Second man sentenced in Milwaukee in reptile smuggling syndicate

MILWAUKEE – A second man faces prison time on charges of smuggling exotic turtles, tortoises and other animals obtained from a Thai supplier for sale in the United States and Europe. 

Reid Turowski, owner of Captive Bred Specialties in Waukesha, was sentenced Friday to 10 months in prison. He also must pay a $500 fine and serve two years on probation after his prison term.

“I feel like a failure,” Turowski told US District Judge Lynn Adelman at his sentencing. “I worked so hard on this business, day and night, and it comes down to where I just threw it all away.”

Turowski, 29, pleaded guilty in December to one count of conspiracy to smuggle animals, a felony.

He met his supplier, Leong Tian Kum, 34, of Thailand over the Internet, according to prosecutors.

Kum sent the animals to Wisconsin via Federal Express. The boxes were labeled as wooden handicrafts, toys, clothing or stuffed animals. Many of the rare reptiles died in transit.

The animals included Indian Star tortoises, Hermann’s tortoises and pancake tortoises, which are subject to strict government guidelines for importing.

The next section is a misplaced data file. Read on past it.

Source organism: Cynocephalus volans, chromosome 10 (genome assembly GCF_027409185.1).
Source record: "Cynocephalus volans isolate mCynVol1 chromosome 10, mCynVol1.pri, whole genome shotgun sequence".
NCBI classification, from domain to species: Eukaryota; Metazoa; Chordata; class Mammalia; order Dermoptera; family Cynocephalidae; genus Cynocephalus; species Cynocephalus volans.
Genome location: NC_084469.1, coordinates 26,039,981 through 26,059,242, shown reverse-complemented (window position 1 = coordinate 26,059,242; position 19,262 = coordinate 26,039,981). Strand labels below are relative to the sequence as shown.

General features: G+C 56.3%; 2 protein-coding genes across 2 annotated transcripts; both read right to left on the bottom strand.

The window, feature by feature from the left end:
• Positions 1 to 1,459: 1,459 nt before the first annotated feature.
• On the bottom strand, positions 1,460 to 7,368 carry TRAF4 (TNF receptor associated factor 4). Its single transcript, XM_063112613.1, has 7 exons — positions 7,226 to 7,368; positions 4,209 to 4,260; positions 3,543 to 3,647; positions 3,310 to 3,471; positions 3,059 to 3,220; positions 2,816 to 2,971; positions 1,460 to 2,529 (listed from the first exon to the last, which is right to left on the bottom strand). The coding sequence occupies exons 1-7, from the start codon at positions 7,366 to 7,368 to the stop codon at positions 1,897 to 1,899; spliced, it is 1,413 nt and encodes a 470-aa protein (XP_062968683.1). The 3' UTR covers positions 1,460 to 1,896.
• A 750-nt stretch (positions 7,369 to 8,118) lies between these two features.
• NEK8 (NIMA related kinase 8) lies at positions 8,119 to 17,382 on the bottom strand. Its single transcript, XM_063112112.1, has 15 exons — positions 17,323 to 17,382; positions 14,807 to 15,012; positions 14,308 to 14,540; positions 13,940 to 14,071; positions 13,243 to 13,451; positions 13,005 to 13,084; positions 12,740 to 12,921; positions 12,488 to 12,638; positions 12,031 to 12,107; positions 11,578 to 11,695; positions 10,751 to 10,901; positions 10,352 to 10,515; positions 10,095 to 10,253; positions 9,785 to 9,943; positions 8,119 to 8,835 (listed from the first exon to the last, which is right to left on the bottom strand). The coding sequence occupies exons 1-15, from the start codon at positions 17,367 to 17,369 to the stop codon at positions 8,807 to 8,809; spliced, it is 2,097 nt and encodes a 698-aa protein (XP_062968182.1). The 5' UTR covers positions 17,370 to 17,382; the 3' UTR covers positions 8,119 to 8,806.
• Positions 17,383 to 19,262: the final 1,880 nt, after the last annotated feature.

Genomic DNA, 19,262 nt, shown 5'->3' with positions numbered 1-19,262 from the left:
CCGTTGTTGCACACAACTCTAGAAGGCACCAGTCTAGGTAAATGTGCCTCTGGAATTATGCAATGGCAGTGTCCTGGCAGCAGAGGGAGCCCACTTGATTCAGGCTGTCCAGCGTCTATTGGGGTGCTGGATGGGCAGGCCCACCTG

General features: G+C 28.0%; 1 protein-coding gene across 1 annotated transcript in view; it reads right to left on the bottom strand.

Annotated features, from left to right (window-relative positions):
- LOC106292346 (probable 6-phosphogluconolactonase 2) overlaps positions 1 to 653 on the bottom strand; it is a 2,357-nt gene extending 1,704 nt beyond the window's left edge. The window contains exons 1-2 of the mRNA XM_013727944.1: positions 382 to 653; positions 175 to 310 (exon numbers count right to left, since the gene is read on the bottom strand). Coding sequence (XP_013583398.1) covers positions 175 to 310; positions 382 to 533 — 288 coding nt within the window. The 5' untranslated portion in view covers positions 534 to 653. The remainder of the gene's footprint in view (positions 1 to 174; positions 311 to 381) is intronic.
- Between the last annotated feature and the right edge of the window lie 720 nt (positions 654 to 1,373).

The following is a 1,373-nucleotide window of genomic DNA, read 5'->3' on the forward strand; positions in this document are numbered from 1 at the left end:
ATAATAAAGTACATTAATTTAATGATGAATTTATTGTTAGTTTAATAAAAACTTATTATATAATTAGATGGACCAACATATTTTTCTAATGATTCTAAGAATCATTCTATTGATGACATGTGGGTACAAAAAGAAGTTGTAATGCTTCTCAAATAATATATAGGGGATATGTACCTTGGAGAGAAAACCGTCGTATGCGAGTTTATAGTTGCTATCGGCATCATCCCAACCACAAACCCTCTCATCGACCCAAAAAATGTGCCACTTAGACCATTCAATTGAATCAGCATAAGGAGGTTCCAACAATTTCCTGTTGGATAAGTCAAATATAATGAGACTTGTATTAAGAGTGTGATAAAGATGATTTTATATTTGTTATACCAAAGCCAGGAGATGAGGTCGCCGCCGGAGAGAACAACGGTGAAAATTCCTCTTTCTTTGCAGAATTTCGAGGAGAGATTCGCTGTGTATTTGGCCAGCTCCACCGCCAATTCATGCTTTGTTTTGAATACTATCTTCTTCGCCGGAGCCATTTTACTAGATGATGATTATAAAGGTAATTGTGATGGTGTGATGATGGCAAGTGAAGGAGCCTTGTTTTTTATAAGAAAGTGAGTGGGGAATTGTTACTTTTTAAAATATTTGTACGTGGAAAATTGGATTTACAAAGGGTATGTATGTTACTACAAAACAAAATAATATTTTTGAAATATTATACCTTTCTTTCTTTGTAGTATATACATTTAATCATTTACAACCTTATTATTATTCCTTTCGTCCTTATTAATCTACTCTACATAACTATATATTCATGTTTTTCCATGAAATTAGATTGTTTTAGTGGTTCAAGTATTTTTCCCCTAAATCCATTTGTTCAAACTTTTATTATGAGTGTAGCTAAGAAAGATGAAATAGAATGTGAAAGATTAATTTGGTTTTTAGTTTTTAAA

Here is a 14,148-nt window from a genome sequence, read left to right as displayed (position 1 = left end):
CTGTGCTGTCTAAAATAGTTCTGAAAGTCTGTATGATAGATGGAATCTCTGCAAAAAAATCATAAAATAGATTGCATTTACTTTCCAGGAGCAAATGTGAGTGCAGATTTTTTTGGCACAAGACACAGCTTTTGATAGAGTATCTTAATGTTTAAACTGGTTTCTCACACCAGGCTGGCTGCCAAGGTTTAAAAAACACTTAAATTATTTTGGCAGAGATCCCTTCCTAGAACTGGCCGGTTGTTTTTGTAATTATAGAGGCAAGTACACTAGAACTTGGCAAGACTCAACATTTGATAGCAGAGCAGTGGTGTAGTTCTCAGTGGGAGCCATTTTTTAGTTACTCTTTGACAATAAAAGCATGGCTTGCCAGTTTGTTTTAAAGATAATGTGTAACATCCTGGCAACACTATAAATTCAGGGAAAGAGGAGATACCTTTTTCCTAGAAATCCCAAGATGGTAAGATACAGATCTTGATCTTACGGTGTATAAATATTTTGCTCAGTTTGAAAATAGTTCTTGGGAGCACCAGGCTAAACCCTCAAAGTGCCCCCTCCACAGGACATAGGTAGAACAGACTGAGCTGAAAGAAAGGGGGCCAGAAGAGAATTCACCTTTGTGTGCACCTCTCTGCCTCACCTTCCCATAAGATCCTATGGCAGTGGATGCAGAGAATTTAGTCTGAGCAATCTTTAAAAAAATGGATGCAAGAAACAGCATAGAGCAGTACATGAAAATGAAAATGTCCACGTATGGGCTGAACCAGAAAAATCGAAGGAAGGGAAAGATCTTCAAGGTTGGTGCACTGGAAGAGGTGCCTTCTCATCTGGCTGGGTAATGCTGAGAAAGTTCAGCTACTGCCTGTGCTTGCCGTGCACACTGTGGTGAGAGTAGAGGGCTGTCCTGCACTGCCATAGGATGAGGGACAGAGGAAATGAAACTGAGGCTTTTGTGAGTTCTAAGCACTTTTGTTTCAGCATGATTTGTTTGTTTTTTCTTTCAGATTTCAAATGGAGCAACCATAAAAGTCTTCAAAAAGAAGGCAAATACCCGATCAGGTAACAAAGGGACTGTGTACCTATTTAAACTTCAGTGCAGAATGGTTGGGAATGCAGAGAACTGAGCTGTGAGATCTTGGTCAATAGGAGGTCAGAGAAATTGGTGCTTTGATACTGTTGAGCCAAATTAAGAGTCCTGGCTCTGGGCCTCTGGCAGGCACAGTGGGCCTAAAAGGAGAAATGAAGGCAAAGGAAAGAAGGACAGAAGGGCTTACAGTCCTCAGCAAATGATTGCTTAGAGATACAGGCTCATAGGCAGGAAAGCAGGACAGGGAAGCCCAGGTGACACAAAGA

For example, Indian Star tortoises, which can sell for $800 each, may not legally be removed from their native India.

Turowski also imported snake-necked turtles, fly river turtles, Borneo black leaf turtles and Chinese water dragons, the Southeast Asian equivalent of green iguanas, which can be brought into the country legally.

However, he did not declare the animals to the US Bureau of Customs and Border Protection or subject them to inspection by the federal Fish and Wildlife Service, both of which are required by law, according to court records.

Turowski received a far lesser sentence than Kum, who was sentenced to 41 months in prison last month.

Federal investigators said that when they went through his e-mails for information about animal trafficking, they found messages detailing plans to smuggle prostitutes from Thailand into Singapore.

Kum was arrested in 2003 when he went to Florida looking for more customers. He pleaded guilty to conspiracy to smuggle animals and money laundering in November.

Federal officials seized many of the surviving animals and have relocated them to a zoo in Minnesota, according to court documents.

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